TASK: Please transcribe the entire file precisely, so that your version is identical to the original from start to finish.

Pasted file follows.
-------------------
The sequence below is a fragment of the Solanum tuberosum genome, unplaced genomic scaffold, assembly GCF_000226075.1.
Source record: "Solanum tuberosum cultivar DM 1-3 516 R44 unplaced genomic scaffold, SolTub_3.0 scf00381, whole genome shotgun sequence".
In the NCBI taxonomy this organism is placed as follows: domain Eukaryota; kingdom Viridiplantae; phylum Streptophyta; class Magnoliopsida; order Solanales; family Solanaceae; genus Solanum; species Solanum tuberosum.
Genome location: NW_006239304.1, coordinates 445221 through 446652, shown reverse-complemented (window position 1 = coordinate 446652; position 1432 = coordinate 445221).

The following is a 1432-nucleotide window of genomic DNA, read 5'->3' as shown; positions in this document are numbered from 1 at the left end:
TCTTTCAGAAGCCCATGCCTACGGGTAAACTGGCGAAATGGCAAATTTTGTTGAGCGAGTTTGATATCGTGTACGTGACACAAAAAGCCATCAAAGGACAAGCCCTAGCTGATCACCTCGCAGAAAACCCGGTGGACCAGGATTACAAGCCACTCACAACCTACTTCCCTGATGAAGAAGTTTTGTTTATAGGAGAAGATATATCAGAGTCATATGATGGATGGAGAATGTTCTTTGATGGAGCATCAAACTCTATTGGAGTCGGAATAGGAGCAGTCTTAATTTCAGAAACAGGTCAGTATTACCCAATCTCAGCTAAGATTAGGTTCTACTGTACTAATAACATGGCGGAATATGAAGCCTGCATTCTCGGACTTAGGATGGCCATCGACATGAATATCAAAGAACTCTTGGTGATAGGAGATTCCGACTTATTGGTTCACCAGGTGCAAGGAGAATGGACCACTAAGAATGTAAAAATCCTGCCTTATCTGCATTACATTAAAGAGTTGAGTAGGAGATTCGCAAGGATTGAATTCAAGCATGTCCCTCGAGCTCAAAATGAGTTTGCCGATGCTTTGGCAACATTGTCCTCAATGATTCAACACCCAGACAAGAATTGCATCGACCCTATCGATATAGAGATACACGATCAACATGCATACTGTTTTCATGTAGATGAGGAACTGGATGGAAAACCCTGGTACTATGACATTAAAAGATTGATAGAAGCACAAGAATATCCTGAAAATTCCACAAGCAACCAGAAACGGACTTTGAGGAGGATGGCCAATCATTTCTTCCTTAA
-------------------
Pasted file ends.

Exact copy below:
The sequence below is a fragment of the Solanum tuberosum genome, unplaced genomic scaffold, assembly GCF_000226075.1.
Source record: "Solanum tuberosum cultivar DM 1-3 516 R44 unplaced genomic scaffold, SolTub_3.0 scf00381, whole genome shotgun sequence".
In the NCBI taxonomy this organism is placed as follows: domain Eukaryota; kingdom Viridiplantae; phylum Streptophyta; class Magnoliopsida; order Solanales; family Solanaceae; genus Solanum; species Solanum tuberosum.
Genome location: NW_006239304.1, coordinates 445221 through 446652, shown reverse-complemented (window position 1 = coordinate 446652; position 1432 = coordinate 445221).

The following is a 1432-nucleotide window of genomic DNA, read 5'->3' as shown; positions in this document are numbered from 1 at the left end:
TCTTTCAGAAGCCCATGCCTACGGGTAAACTGGCGAAATGGCAAATTTTGTTGAGCGAGTTTGATATCGTGTACGTGACACAAAAAGCCATCAAAGGACAAGCCCTAGCTGATCACCTCGCAGAAAACCCGGTGGACCAGGATTACAAGCCACTCACAACCTACTTCCCTGATGAAGAAGTTTTGTTTATAGGAGAAGATATATCAGAGTCATATGATGGATGGAGAATGTTCTTTGATGGAGCATCAAACTCTATTGGAGTCGGAATAGGAGCAGTCTTAATTTCAGAAACAGGTCAGTATTACCCAATCTCAGCTAAGATTAGGTTCTACTGTACTAATAACATGGCGGAATATGAAGCCTGCATTCTCGGACTTAGGATGGCCATCGACATGAATATCAAAGAACTCTTGGTGATAGGAGATTCCGACTTATTGGTTCACCAGGTGCAAGGAGAATGGACCACTAAGAATGTAAAAATCCTGCCTTATCTGCATTACATTAAAGAGTTGAGTAGGAGATTCGCAAGGATTGAATTCAAGCATGTCCCTCGAGCTCAAAATGAGTTTGCCGATGCTTTGGCAACATTGTCCTCAATGATTCAACACCCAGACAAGAATTGCATCGACCCTATCGATATAGAGATACACGATCAACATGCATACTGTTTTCATGTAGATGAGGAACTGGATGGAAAACCCTGGTACTATGACATTAAAAGATTGATAGAAGCACAAGAATATCCTGAAAATTCCACAAGCAACCAGAAACGGACTTTGAGGAGGATGGCCAATCATTTCTTCCTTAA